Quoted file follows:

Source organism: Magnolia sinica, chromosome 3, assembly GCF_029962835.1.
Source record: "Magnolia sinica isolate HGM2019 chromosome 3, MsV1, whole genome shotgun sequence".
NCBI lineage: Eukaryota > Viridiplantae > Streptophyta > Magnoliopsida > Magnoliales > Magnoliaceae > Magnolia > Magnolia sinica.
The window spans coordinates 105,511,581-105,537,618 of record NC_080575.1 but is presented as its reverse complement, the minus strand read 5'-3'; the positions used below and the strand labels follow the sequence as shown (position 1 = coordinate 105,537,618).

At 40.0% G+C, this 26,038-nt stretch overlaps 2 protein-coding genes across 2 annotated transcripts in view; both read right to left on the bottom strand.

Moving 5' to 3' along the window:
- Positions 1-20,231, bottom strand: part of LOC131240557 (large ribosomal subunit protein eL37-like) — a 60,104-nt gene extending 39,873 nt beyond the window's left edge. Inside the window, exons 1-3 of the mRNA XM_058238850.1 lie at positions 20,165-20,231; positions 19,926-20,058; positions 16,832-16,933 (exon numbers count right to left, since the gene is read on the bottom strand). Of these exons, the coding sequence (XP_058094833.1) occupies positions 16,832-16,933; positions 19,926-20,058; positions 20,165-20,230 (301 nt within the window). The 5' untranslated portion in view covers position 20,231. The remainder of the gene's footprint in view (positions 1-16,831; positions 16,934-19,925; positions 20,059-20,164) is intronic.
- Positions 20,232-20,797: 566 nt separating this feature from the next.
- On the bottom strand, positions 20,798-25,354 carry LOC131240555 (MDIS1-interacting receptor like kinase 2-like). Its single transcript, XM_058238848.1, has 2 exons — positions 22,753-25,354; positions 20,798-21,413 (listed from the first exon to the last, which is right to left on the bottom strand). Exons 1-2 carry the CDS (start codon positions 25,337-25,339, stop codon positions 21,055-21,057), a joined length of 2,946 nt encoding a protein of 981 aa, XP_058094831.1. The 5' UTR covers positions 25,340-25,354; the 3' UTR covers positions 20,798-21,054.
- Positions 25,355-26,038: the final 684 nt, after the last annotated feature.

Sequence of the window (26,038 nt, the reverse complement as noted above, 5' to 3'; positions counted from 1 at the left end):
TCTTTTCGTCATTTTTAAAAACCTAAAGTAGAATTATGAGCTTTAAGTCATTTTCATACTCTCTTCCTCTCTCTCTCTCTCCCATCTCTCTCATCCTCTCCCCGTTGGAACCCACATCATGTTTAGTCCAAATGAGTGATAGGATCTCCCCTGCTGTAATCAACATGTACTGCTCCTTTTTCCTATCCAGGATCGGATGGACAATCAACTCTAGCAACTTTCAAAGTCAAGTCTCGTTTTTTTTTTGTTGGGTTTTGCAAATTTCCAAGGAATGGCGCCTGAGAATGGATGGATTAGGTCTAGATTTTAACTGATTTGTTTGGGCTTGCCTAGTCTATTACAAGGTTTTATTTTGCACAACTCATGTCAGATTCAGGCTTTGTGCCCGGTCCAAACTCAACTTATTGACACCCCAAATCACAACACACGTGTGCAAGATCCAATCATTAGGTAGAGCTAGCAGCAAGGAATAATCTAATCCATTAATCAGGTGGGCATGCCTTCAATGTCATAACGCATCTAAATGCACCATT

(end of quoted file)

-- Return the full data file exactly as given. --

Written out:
Source organism: Magnolia sinica, chromosome 3, assembly GCF_029962835.1.
Source record: "Magnolia sinica isolate HGM2019 chromosome 3, MsV1, whole genome shotgun sequence".
NCBI lineage: Eukaryota > Viridiplantae > Streptophyta > Magnoliopsida > Magnoliales > Magnoliaceae > Magnolia > Magnolia sinica.
The window spans coordinates 105,511,581-105,537,618 of record NC_080575.1 but is presented as its reverse complement, the minus strand read 5'-3'; the positions used below and the strand labels follow the sequence as shown (position 1 = coordinate 105,537,618).

At 40.0% G+C, this 26,038-nt stretch overlaps 2 protein-coding genes across 2 annotated transcripts in view; both read right to left on the bottom strand.

Moving 5' to 3' along the window:
- Positions 1-20,231, bottom strand: part of LOC131240557 (large ribosomal subunit protein eL37-like) — a 60,104-nt gene extending 39,873 nt beyond the window's left edge. Inside the window, exons 1-3 of the mRNA XM_058238850.1 lie at positions 20,165-20,231; positions 19,926-20,058; positions 16,832-16,933 (exon numbers count right to left, since the gene is read on the bottom strand). Of these exons, the coding sequence (XP_058094833.1) occupies positions 16,832-16,933; positions 19,926-20,058; positions 20,165-20,230 (301 nt within the window). The 5' untranslated portion in view covers position 20,231. The remainder of the gene's footprint in view (positions 1-16,831; positions 16,934-19,925; positions 20,059-20,164) is intronic.
- Positions 20,232-20,797: 566 nt separating this feature from the next.
- On the bottom strand, positions 20,798-25,354 carry LOC131240555 (MDIS1-interacting receptor like kinase 2-like). Its single transcript, XM_058238848.1, has 2 exons — positions 22,753-25,354; positions 20,798-21,413 (listed from the first exon to the last, which is right to left on the bottom strand). Exons 1-2 carry the CDS (start codon positions 25,337-25,339, stop codon positions 21,055-21,057), a joined length of 2,946 nt encoding a protein of 981 aa, XP_058094831.1. The 5' UTR covers positions 25,340-25,354; the 3' UTR covers positions 20,798-21,054.
- Positions 25,355-26,038: the final 684 nt, after the last annotated feature.

Sequence of the window (26,038 nt, the reverse complement as noted above, 5' to 3'; positions counted from 1 at the left end):
TCTTTTCGTCATTTTTAAAAACCTAAAGTAGAATTATGAGCTTTAAGTCATTTTCATACTCTCTTCCTCTCTCTCTCTCTCCCATCTCTCTCATCCTCTCCCCGTTGGAACCCACATCATGTTTAGTCCAAATGAGTGATAGGATCTCCCCTGCTGTAATCAACATGTACTGCTCCTTTTTCCTATCCAGGATCGGATGGACAATCAACTCTAGCAACTTTCAAAGTCAAGTCTCGTTTTTTTTTTGTTGGGTTTTGCAAATTTCCAAGGAATGGCGCCTGAGAATGGATGGATTAGGTCTAGATTTTAACTGATTTGTTTGGGCTTGCCTAGTCTATTACAAGGTTTTATTTTGCACAACTCATGTCAGATTCAGGCTTTGTGCCCGGTCCAAACTCAACTTATTGACACCCCAAATCACAACACACGTGTGCAAGATCCAATCATTAGGTAGAGCTAGCAGCAAGGAATAATCTAATCCATTAATCAGGTGGGCATGCCTTCAATGTCATAACGCATCTAAATGCACCATT